In my previous post, I talked quite a bit about stretching and how we may be doing too much of it when we experience back pain. If you want to read more on that, click here.
Don’t get me wrong, stretching is great. However, not knowing the difference between the two types of stretching routines, and how you can use each one to your benefit, may leave you doing the wrong one a the wrong times, and causing more harm than good.
In case you missed the email I sent out with the video (and don’t forget to subscribe to get my best private content), I am linking the video below that explains the difference between dynamic and static stretching. I will also describe them briefly below (in case you can’t watch the video). Then, I will show you a full body flow consisting of warm up dynamic stretches.
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THE DIFFERENCE BETWEEN DYNAMIC AND STATIC STRETCHING
- Dynamic stretching: A great way to properly warm up before a workout. It consists of combining stretching with movement. A back lunge with a side twist (hip flexor stretch) is a dynamic stretch [demonstrated in video below]. This not only gets your body warmed up enough, but also activates the muscles getting them ready to work. I will be doing more videos of warm up dynamic stretches in the following week.
- Static stretching: Consists of holding a certain position for few seconds, up to a minute or two. While this is a great way to stretch, it is not the best to warm up before a workout. Pulling the muscle fibers apart impacts how the muscles connect to each other. They are slower to respond to an impact and are considered “cold” when stretched. This goes against what we want before a workout. We want to be warmed up, and have our muscles activated, not cooled down and relaxes. Static stretching is great when done after your workout, and also before bed (since it relaxes your body)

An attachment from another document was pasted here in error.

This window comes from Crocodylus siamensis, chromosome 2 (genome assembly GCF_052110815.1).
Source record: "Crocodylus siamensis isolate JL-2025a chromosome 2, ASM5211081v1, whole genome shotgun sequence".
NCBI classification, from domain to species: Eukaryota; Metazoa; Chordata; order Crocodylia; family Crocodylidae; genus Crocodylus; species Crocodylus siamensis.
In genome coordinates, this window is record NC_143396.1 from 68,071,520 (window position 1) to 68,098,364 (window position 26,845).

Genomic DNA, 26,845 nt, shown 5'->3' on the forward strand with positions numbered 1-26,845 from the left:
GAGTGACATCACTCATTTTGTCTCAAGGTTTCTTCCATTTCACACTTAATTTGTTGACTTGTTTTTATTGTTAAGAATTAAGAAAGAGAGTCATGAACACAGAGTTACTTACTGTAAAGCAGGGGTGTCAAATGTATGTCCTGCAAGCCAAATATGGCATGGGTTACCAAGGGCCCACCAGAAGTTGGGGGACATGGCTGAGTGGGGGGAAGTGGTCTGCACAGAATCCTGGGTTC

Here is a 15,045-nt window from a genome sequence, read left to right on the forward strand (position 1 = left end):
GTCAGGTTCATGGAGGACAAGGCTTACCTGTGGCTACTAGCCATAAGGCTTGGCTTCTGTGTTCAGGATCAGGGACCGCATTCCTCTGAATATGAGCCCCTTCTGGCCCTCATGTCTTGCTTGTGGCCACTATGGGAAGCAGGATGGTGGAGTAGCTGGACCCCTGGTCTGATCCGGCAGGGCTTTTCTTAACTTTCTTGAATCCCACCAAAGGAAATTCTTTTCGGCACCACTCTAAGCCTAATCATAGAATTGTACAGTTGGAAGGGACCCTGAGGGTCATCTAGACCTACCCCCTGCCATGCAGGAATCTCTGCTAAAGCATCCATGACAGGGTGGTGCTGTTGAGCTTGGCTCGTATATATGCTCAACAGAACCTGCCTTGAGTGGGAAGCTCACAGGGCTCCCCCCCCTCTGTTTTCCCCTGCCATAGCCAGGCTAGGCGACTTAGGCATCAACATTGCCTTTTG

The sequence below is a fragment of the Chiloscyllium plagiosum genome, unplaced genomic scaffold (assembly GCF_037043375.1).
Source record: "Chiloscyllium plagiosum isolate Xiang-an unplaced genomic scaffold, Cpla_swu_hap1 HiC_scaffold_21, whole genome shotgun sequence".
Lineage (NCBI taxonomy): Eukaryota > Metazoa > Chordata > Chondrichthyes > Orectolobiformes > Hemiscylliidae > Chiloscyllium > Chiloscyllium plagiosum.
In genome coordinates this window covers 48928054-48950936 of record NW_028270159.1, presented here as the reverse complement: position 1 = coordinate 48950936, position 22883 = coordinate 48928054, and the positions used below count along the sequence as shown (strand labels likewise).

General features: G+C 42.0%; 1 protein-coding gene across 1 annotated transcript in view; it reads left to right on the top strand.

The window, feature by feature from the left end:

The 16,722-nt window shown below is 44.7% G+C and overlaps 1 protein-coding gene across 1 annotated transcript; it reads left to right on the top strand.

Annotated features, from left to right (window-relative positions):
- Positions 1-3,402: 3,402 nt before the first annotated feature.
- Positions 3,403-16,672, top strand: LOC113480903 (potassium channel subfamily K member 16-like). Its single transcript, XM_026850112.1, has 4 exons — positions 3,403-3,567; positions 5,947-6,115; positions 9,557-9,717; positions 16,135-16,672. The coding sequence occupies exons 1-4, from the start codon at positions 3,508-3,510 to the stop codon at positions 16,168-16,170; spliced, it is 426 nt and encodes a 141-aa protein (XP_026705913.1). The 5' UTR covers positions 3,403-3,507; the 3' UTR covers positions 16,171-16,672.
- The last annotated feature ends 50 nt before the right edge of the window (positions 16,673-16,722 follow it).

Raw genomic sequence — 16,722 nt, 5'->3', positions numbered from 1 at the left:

Now that we got those two covered! I want to just say that you don’t “have”to do dynamic stretching to warm up your body. In fact, there are many other types of warm up routines you can do:
- Foam rolling: Yes I know it hurts and it takes time, but foam rolling is not just for post workout recovery. If you are experiencing tightness and inflammation (which is usually the case if you are having lower back pain and hip pain), foam rolling will help increase blood flow into those areas, and release tension that causes the tightness.
- Low impact aerobic warm up: A short treadmill jog, or a fast walk for 5-10 minutes are also great ways to warm up before a workout. Just keep in mind to keep it short and low impact. You don’t want to turn a warm up job into a sprint (an actual workout)
HOW LONG SHOULD I WARM UP FOR?
The duration of a warm up is totally up to you. If you enjoy foam rolling as a warm up, it can last up to 20 -30 minutes. If you are a typical busy person (like me), you probably just wanna get your workout done and move on with your day. A good warm up can take from 5 to 10 minutes. I personally don’t go over the 8 minutes mark.
WARM UP DYNAMIC STRETCHES – flow